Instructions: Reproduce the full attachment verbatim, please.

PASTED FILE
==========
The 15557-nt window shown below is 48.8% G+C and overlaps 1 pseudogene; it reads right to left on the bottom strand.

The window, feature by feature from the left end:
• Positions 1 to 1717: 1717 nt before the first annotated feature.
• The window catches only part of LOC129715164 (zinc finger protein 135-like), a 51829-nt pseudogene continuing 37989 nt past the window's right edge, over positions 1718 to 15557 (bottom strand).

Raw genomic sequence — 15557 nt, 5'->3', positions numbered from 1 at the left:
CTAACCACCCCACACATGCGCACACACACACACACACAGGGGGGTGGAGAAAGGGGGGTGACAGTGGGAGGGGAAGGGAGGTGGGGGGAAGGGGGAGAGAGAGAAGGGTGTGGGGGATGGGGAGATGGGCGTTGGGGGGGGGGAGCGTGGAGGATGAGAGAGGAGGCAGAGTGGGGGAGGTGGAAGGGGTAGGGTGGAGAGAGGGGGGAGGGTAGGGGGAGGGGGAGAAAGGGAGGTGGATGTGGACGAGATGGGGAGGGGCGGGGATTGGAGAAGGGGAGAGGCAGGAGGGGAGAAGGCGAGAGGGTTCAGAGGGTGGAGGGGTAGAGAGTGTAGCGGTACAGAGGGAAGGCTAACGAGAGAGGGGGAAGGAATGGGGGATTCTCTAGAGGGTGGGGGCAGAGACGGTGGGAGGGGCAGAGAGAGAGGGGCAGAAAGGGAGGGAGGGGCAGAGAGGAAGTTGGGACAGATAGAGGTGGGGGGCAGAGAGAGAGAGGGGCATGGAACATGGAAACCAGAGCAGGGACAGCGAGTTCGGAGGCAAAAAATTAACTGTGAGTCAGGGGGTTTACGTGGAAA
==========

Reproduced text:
The 15557-nt window shown below is 48.8% G+C and overlaps 1 pseudogene; it reads right to left on the bottom strand.

The window, feature by feature from the left end:
• Positions 1 to 1717: 1717 nt before the first annotated feature.
• The window catches only part of LOC129715164 (zinc finger protein 135-like), a 51829-nt pseudogene continuing 37989 nt past the window's right edge, over positions 1718 to 15557 (bottom strand).

Raw genomic sequence — 15557 nt, 5'->3', positions numbered from 1 at the left:
CTAACCACCCCACACATGCGCACACACACACACACACAGGGGGGTGGAGAAAGGGGGGTGACAGTGGGAGGGGAAGGGAGGTGGGGGGAAGGGGGAGAGAGAGAAGGGTGTGGGGGATGGGGAGATGGGCGTTGGGGGGGGGGAGCGTGGAGGATGAGAGAGGAGGCAGAGTGGGGGAGGTGGAAGGGGTAGGGTGGAGAGAGGGGGGAGGGTAGGGGGAGGGGGAGAAAGGGAGGTGGATGTGGACGAGATGGGGAGGGGCGGGGATTGGAGAAGGGGAGAGGCAGGAGGGGAGAAGGCGAGAGGGTTCAGAGGGTGGAGGGGTAGAGAGTGTAGCGGTACAGAGGGAAGGCTAACGAGAGAGGGGGAAGGAATGGGGGATTCTCTAGAGGGTGGGGGCAGAGACGGTGGGAGGGGCAGAGAGAGAGGGGCAGAAAGGGAGGGAGGGGCAGAGAGGAAGTTGGGACAGATAGAGGTGGGGGGCAGAGAGAGAGAGGGGCATGGAACATGGAAACCAGAGCAGGGACAGCGAGTTCGGAGGCAAAAAATTAACTGTGAGTCAGGGGGTTTACGTGGAAA